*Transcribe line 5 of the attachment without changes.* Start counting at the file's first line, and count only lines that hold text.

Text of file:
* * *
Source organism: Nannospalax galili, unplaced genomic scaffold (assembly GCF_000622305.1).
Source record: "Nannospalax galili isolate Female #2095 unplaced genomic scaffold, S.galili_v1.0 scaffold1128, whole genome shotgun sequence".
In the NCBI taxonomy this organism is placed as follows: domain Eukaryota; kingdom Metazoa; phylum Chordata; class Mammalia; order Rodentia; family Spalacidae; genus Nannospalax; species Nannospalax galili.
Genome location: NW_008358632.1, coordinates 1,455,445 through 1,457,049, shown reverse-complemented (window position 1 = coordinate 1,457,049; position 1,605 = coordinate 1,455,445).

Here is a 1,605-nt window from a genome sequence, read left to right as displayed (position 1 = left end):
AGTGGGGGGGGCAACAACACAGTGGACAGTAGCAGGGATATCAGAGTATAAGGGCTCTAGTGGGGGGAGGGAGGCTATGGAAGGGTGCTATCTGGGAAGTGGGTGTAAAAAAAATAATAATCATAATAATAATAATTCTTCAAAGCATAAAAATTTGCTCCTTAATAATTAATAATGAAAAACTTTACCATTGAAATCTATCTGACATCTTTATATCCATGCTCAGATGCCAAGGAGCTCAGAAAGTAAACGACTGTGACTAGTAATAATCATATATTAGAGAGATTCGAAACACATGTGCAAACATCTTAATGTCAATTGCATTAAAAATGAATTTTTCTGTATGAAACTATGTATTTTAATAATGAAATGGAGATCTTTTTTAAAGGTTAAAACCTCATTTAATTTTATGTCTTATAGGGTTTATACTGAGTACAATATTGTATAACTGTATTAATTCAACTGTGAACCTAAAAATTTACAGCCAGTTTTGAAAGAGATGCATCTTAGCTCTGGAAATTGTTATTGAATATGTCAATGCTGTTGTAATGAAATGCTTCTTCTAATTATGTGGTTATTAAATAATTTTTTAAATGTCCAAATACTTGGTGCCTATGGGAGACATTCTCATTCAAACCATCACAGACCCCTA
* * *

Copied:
Here is a 1,605-nt window from a genome sequence, read left to right as displayed (position 1 = left end):